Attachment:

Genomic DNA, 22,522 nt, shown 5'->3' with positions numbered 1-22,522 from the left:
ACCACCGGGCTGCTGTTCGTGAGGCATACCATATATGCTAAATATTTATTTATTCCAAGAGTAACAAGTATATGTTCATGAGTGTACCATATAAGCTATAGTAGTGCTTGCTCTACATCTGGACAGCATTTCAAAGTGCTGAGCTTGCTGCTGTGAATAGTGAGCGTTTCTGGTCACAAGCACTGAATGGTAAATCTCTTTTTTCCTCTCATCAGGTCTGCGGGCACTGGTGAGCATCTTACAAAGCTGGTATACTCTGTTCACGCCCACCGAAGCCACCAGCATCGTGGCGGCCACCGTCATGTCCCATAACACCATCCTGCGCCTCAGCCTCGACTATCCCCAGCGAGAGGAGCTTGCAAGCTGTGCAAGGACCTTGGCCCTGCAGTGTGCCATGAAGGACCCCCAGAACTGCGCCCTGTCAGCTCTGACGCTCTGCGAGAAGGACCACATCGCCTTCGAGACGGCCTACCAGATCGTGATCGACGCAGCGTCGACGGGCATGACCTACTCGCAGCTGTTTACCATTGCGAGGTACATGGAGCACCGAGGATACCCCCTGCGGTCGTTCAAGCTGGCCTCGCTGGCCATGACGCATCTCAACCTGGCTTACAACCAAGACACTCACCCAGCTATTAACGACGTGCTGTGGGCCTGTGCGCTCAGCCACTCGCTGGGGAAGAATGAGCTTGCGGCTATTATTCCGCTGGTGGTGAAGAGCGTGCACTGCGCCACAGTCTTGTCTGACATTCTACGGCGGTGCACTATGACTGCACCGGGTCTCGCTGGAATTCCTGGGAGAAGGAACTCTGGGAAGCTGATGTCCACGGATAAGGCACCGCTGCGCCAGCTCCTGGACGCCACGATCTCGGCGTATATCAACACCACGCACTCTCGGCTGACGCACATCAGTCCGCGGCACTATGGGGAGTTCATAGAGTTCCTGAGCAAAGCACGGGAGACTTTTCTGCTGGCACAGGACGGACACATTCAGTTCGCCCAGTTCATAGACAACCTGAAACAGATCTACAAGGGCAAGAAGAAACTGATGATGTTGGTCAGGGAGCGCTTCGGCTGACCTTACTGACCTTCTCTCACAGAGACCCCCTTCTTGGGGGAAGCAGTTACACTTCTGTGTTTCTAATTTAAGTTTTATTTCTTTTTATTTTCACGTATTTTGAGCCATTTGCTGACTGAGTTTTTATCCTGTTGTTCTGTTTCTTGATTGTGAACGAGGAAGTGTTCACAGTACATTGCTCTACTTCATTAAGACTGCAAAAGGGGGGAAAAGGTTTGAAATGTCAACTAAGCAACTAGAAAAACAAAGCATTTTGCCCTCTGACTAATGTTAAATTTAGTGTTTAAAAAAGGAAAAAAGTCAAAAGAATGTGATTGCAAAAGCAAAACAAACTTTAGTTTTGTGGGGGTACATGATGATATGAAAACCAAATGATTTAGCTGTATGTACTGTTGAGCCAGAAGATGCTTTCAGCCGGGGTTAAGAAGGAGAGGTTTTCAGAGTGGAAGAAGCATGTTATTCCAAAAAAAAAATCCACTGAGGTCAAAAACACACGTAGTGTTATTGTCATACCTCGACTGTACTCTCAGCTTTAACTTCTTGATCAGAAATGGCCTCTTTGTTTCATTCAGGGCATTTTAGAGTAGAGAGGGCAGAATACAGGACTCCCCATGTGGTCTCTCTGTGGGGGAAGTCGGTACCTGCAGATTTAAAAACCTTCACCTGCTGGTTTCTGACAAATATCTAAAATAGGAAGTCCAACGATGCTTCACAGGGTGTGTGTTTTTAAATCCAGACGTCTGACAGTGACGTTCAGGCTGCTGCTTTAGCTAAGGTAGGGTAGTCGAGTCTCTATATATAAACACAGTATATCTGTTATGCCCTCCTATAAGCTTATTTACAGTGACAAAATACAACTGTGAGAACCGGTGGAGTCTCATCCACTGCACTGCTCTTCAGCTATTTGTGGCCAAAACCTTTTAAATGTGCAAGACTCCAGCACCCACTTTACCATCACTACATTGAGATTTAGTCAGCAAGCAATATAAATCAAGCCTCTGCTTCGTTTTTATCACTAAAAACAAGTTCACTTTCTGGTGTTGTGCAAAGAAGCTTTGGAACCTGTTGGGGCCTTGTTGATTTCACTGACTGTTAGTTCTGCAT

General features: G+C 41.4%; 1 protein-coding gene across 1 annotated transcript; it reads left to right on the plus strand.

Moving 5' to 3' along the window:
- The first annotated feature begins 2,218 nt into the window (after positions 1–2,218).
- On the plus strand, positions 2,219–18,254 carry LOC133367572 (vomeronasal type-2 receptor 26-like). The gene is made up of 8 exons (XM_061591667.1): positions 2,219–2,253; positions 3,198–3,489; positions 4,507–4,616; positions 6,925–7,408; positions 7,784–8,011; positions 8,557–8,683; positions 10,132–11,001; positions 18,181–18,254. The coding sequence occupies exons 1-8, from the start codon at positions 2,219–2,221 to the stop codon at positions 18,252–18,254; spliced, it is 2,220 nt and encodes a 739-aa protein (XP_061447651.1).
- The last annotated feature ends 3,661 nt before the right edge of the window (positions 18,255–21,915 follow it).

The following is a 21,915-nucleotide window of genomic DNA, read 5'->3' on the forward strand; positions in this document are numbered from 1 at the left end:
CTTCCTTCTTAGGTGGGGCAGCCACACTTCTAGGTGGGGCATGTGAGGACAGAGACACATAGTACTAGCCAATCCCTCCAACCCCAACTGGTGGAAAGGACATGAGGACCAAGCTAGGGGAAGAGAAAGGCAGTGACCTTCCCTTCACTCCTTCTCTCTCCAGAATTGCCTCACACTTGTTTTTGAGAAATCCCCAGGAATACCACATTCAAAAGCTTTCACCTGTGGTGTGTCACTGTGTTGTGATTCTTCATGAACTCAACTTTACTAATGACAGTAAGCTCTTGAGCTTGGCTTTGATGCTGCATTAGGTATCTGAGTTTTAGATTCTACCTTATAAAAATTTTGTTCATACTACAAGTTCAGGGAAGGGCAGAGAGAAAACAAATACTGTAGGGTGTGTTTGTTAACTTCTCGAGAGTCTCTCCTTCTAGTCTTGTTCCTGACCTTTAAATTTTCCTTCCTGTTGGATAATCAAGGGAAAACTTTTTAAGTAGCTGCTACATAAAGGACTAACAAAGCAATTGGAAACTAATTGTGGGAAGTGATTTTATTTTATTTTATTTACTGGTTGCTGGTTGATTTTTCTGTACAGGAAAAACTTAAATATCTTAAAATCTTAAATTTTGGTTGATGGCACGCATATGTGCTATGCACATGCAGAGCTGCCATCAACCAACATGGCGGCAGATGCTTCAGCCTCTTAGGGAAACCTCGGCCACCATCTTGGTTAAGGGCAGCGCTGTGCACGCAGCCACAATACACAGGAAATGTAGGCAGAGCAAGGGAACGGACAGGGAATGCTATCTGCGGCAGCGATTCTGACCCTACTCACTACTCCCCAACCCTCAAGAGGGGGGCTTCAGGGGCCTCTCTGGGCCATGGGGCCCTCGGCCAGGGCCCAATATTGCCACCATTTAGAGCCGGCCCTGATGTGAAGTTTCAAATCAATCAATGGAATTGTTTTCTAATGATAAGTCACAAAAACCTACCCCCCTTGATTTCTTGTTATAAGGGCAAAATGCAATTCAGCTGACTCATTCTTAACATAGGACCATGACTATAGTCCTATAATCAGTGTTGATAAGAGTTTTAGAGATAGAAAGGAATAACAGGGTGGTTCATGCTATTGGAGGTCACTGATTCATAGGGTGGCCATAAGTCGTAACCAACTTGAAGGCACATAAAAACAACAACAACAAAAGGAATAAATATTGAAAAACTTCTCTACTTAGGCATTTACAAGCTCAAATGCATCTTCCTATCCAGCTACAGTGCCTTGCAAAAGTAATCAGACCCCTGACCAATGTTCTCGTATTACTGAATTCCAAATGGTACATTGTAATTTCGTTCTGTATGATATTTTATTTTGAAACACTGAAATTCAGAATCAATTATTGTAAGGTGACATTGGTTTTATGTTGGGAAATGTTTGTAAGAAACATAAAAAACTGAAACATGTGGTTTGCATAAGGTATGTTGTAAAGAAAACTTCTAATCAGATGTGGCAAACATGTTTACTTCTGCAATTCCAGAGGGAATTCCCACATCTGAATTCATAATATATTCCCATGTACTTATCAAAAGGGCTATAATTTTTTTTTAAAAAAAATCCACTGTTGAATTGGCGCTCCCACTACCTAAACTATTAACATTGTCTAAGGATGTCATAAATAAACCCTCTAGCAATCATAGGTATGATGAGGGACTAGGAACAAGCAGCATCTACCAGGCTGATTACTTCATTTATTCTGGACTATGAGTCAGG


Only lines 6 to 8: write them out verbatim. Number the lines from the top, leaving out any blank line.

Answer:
- On the plus strand, positions 2,219–18,254 carry LOC133367572 (vomeronasal type-2 receptor 26-like). The gene is made up of 8 exons (XM_061591667.1): positions 2,219–2,253; positions 3,198–3,489; positions 4,507–4,616; positions 6,925–7,408; positions 7,784–8,011; positions 8,557–8,683; positions 10,132–11,001; positions 18,181–18,254. The coding sequence occupies exons 1-8, from the start codon at positions 2,219–2,221 to the stop codon at positions 18,252–18,254; spliced, it is 2,220 nt and encodes a 739-aa protein (XP_061447651.1).
- The last annotated feature ends 3,661 nt before the right edge of the window (positions 18,255–21,915 follow it).

The following is a 21,915-nucleotide window of genomic DNA, read 5'->3' on the forward strand; positions in this document are numbered from 1 at the left end: